At 4 months, we started oatmeal and a few solids which I now actually regret. I think we should have waited for a few more months when he showed more signs of being interested in food/eating. I think being a first-time mom and sleep deprived, I assumed that if your baby is full, he would sleep better and longer. But looking back, I wish I had waited and not rushed into the food part (as exciting as it is). I would also have  moved at a slower pace and not be so focused on how much he ate that day, have him try new a type of food every few days, and let him feel/play with the textures to see what he was going to put into his body.

I started to use TV/iPad/phone at a very early age, because in my mind that was the only way he would finish meals. I am NOT saying that using an iPad is wrong; if your child likes to watch and eat and it’s working, go for it (whatever works for you). It’s not the actual iPad that bothered me, it was the whole tricking him to eat just so he would finish the full portion (and this was extremely time consuming by the way). I always felt better when he ate the full meal, even if it was a struggle. I had done my part of being a good mom, my child was fed and happy. But our mealtime was not relaxing at all and I started to realize this was the worst thing I had done for my child. He could not sit at the table for a longer time period and my methods had made him dislike the dinner table unless he was entertained.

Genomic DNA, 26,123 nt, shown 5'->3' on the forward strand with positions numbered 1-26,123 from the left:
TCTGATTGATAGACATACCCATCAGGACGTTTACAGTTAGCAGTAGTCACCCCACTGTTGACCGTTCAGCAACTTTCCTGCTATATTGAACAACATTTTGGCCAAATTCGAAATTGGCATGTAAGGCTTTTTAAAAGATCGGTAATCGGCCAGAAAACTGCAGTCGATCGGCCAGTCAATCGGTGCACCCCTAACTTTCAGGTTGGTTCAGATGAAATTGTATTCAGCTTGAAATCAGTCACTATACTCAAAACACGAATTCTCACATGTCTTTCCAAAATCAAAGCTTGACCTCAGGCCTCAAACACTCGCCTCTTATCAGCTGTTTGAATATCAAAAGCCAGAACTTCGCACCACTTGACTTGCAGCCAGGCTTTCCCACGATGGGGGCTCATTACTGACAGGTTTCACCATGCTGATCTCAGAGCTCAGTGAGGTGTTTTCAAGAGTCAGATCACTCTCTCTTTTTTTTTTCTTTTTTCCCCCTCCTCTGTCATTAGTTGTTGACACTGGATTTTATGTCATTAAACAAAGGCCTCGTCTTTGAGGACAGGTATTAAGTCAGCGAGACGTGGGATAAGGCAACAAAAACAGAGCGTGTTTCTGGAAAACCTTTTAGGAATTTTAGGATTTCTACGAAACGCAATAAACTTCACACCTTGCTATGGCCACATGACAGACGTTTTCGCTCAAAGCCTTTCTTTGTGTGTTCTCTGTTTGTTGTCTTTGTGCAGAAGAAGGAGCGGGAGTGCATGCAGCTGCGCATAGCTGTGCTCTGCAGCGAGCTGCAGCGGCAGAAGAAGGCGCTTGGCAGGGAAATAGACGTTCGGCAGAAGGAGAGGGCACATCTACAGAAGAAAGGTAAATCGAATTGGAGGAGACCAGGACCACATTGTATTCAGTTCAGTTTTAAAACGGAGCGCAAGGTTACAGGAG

Milan learned to eat by himself at school but again I would always obsess that he didn’t eat big portions and always feed him at home. Again, feeding your toddler is not the issue. If you have a great bond with your child and mealtime is fun and relaxing, it doesn’t really matter what technique you use, as long as it isn’t a stressful one like it was for me.